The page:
[H O M E]
|Blues Traveler will be at the Webster Theatre in Hartford a week from
Sunday. Maybe you've seen them at the H.O.R.D.E. music festival that
started in 1992 and was hitting 42 cities in 68 days by 1998.|
Maybe, like me, you're among the more than six million people who have picked up a copy of their top-selling album, four, since it came out in 1994.
And maybe you even wondered whether they'd continue as a band after bassist and founding member Bobby Sheehan was found dead at the age of 31 in his New Orleans home Aug. 20, 1999.
Well, Blues Traveler is still plugging away these days. The band, featuring new members Tad Kinchla on bass and Ben Wilson on piano/keyboards, is playing live April 29 - one week from Sunday - at the Webster Theatre in Hartford. The show is part of a mini-tour that began April 11. It will be fans' first chance to hear songs off Blues Traveler's new album, Bridge, due out May 8 on A&M Records.
Kinchla, 28, had ties to Blues Traveler even before he replaced Sheehan in the lineup just over 18 months ago. Kinchla's brother, Chan, 31, plays guitar in the band he founded with Sheehan, lead singer-harmonica player John Popper and drummer Brendan Hill in 1988.
"I grew up knowing these guys," Tad Kinchla said in an April 12 interview from Myrtle Beach, S.C. "I mean, we all went to the same high school. So I had known about Blues Traveler since its inception. I was always a big fan. They really wanted to pursue the music, so I thought it was great for them to go to New York (after graduating from Princeton High School in New Jersey). I was always really proud of them. when I went to Brown they were starting to get radio play."
While Blues Traveler was releasing its third album, the gold-selling Save His Soul in April '93, Tad Kinchla was playing in his three-piece funk-rock college band, Dowdy Smack. The band opened for Blues Traveler for a handful of East Coast shows.
"Seeing their enjoyment and successes definitely inspired us to pursue it," said Kinchla, who played lacrosse and majored in urban studies at Brown.
According to Kinchla, Sheehan was always generous. The late Blues Traveler bassist used to supply his future replacement with musical equipment. More importantly, Sheehan set a good example.
"I always really enjoyed his style of play because it was more freeform," Kinchla said. "He had his own style and he played like that. I'm a little different, but I always admired the way Bobby pursued bass. When it all went down, Bobby passed and the band didn't know what was going to go on. And they decided to keep playing. The band did a tryout where there were five guys and each guy sat in at a show.
"I went last and I was playing a bass that Bobby had given to me," Kinchla added. "There was just kind of a vibe that really worked. It was definitely something that I was happy to get. It was obviously unfortunate circumstances, but I was part of the family. They never asked me to replace him; they asked me to be the bass player. They said, 'Play the way you play. Don't try to mimic anything.'"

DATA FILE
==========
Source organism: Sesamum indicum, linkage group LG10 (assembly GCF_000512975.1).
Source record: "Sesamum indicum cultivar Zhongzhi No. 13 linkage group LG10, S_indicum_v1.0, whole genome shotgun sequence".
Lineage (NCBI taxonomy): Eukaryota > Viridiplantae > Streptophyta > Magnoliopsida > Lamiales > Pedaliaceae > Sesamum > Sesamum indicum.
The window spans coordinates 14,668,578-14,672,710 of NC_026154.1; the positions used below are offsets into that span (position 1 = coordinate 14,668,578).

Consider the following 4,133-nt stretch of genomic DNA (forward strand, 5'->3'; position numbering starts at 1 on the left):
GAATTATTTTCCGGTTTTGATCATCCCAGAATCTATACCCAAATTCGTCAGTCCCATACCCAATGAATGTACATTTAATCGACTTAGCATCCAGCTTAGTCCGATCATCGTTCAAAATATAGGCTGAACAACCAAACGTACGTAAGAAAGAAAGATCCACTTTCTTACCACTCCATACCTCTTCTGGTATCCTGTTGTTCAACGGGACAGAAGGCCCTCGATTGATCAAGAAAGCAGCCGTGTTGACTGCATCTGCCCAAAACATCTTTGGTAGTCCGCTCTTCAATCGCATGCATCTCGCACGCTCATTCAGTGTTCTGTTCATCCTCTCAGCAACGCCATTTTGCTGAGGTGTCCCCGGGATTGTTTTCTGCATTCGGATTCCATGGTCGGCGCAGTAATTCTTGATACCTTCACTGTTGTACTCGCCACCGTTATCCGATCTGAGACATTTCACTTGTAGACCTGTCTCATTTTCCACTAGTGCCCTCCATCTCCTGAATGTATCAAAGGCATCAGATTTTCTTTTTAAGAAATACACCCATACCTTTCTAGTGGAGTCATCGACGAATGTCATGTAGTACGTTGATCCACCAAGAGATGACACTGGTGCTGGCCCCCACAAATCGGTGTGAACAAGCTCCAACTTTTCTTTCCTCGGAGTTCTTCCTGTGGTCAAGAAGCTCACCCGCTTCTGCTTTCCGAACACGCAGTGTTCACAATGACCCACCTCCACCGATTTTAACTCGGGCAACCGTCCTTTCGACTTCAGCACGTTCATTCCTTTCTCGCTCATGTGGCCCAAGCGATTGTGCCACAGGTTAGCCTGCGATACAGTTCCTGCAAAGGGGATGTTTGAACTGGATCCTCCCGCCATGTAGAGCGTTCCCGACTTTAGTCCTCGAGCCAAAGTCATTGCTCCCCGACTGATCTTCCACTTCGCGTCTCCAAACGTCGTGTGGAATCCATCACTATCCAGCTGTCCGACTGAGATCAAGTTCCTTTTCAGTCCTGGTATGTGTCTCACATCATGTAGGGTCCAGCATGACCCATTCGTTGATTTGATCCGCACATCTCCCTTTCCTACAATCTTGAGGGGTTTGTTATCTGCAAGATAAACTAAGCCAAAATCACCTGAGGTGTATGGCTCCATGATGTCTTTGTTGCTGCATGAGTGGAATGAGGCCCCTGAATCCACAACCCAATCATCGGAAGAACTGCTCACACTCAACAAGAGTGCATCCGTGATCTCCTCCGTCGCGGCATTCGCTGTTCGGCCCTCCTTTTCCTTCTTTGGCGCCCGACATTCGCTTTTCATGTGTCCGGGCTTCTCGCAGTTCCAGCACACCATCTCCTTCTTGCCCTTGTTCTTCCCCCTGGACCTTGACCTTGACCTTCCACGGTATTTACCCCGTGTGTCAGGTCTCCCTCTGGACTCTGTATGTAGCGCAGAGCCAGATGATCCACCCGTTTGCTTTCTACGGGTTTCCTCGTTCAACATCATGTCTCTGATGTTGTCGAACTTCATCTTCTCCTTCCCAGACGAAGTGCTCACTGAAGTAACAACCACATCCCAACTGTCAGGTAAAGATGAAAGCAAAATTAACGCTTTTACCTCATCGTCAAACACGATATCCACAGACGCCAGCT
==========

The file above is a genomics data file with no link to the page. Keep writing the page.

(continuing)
Kinchla's style is working out just fine. He's done about 50 shows since joining Blues Traveler. And he wrote the music and collaborated on the lyrics for two tracks on the Bridge LP: "Girl Inside My Head" and "You Reach Me."
I've got an advance copy of the Bridge CD, and this stuff is infectious and well put together. "Girl Inside My Head" happens to be my favorite song on the album.
"I wrote that tune, "Girl" with (Smithaus) and we had been playing it," Kinchla said of the track, which is the first single and video from the new album. "The first things (we) did when I came into the band was we got a keyboard player and we wrote this album. Right away, they were like 'That's a good one.'
"The original melody and verse lyrics were a little different," Kinchla explained. "John (Popper) rewrote the verse lyrics and then we worked on the chorus lyrics together. It was amazing the way these guys opened up to me and allowed me to come in and take part in the writing process."
Another song on Bridge, called "Just For Me," is reminiscent of the band's older hit song, "Hook." Meanwhile, "Pretty Angry (for J. Sheehan)" was written for Bobby Sheehan's brother, Johnny. The two were close and the song addresses the feelings of sadness and anger Bobby's loved ones felt when he died.
Kinchla, who listens to Led Zeppelin, Soul Coughing, old Parliament, the Meters, Soundgarden, old David Bowie and the Police, is excited to play and promote the new album. Blues Traveler performs two- to three-hour concerts.
"It's been a traditional thing for the band to stretch a show out and see how it goes," Kinchla said. "In the last two years, there's very few bands - with the exception of Dave Matthews and Widespread - (that jam). People want an experience. They don't want to see a candy-coated, 45-minute pop set and then nothing stands out.
"Now we're playing the new stuff and it's just ripping," Kinchla added. "It's pretty crazy. It's been an amazing year and a half, two years. Things have turned around a lot in my schedule, in my life. I'm just holding on as we go and enjoying every day. If it's successful, it's successful. But I'm in it for the long haul. That's what I'm most happy about - I'm playing full-time for a band that's been together 12 years."
The show begins at 8:30 p.m. with doors opening an hour earlier. The venue is at 31 Webster St. Tickets are $25 in advance, $27 at the door. To purchase tickets, call Tickets.com at (860) 422-0000 or visit www.tickets.com on the Internet. For more information, call the Webster Theatre at (860) 246-8001.